For the last two years we have been taking groups on the Shio-no-michi (Salt Trail) walk which runs for 120km from Itoigawa on the Sea of Japan to Matsumoto in the centre of Honshu.
We have focused our 7- day walks on the first half of the trail which follows a deep river valley with rustic thatched roofed villages, terraced rice fields and lots of historical and geological points of interest. The trail climbs gradually through thick forests from sea level and up to a series of pretty lakes at the foot of the North Alps before flattening out to the plains of Matsumoto.
However, on the second day of the hike the trail is forced to divert from the river valley to avoid a deep, winding and narrow gorge subject to landslides. The trail climbs up steadily to Oami (“Big Net”) Pass at 930m above sea level but then plunges back down to the bottom of the gorge to Himekawa Onsen. The walk is mainly through lush deciduous forest, and near the pass where we have lunch is a beautiful natural forest of Buna trees (Japanese beech) that turn golden yellow in October. Also, on the climb up to the Pass are some pretty ponds with delightful vistas across to some craggy volcanic peaks. There is also plenty of wildlife, with signs warning to watch out for bears, but so far we have not sighted any, although weve seen their poo!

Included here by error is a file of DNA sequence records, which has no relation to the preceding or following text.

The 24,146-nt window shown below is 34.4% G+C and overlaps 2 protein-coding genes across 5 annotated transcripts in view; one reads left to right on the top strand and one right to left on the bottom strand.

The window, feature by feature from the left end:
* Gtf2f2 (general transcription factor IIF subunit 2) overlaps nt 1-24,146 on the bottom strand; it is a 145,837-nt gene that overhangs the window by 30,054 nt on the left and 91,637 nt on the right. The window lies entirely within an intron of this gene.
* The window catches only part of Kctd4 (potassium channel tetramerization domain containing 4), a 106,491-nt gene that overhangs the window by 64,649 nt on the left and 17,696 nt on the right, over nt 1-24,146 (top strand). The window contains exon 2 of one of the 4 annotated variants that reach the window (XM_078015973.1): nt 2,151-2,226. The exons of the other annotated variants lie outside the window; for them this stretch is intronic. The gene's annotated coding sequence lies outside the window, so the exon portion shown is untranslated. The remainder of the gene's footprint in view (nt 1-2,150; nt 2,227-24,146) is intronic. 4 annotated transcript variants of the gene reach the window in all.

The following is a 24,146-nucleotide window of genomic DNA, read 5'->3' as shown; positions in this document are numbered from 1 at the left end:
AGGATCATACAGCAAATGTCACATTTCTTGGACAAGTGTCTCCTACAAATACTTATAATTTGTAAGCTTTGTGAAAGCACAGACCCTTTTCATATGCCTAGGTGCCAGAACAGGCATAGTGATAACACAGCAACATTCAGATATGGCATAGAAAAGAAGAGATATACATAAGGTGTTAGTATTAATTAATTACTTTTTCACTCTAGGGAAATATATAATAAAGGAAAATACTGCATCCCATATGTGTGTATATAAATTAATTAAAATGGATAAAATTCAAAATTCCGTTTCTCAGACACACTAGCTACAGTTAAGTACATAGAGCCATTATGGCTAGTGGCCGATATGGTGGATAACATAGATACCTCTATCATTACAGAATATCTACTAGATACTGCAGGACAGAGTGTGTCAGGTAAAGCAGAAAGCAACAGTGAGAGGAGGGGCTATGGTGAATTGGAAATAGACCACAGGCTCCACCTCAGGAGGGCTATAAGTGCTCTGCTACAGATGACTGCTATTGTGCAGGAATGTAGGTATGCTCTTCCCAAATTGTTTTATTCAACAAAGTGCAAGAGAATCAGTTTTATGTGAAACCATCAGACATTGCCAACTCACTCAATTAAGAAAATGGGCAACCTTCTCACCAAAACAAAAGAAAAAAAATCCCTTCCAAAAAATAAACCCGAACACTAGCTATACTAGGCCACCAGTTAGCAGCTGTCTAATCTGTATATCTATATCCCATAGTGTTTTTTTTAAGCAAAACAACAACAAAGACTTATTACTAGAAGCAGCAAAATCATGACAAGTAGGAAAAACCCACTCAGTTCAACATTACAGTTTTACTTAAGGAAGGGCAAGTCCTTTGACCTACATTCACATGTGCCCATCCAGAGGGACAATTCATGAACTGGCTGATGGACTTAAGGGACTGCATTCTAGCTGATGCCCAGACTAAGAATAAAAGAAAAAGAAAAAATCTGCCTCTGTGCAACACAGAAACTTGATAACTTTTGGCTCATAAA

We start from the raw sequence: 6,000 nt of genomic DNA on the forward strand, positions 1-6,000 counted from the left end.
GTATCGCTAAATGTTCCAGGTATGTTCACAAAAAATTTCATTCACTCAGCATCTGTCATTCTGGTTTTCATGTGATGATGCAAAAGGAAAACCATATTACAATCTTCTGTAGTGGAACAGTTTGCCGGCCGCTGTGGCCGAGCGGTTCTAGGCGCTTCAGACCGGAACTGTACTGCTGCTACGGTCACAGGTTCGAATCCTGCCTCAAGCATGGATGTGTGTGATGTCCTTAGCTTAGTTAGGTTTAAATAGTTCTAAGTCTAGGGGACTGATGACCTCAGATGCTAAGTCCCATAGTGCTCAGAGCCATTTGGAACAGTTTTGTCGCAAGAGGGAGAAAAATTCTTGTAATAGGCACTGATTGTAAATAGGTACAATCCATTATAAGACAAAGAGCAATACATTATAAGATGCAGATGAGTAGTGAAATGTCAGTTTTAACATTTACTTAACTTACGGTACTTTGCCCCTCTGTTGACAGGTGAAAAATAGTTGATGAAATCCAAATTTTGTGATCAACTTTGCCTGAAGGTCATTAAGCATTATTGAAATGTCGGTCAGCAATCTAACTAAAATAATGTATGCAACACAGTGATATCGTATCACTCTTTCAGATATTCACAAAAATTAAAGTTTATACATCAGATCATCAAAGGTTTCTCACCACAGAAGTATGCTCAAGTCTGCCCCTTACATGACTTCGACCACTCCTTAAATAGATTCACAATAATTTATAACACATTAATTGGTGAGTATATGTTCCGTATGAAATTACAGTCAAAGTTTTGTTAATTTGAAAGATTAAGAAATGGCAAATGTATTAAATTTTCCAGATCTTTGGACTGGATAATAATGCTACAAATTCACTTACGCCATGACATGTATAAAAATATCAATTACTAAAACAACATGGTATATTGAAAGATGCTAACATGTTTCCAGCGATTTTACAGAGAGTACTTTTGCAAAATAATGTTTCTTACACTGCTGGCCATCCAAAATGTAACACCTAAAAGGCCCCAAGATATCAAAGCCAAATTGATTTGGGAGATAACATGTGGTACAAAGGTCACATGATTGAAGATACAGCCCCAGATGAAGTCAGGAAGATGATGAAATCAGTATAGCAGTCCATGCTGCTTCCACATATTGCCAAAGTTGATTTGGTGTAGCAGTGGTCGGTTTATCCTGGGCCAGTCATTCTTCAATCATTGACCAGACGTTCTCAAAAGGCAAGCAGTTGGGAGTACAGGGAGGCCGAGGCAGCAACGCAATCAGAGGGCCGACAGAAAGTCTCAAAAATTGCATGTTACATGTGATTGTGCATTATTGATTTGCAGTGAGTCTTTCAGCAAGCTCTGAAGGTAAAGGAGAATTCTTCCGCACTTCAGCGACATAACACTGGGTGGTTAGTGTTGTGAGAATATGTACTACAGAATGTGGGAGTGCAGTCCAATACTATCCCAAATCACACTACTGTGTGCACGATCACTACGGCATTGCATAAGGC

On top of that, the area receives heaps of rain and snow, so the trail is guaranteed to be wet and slippery which makes the descent quite challenging. In the Spring it is hazardous because of the deep slushy snow that lies around until well into May. In autumn, typhoons can bring heavy rain and cause the streams and lovely waterfalls to run over the trail and make crossing them a bit tricky. Indeed, that is what has happened to us for the last two years when we had to walk over Oami Pass. Although we’ve had plenty of thrills and spills on the track descending from Oami Pass, thankfully, apart from getting wet and muddy, no one has been hurt and it’s all been something to look back on and have a good laugh about. Especially so after arriving at Himekawa Onsen and having a good hot onsen bath and a beer! This makes the second day of the hike the toughest but most rewarding of the week. These photos should give you a good idea of what it is like.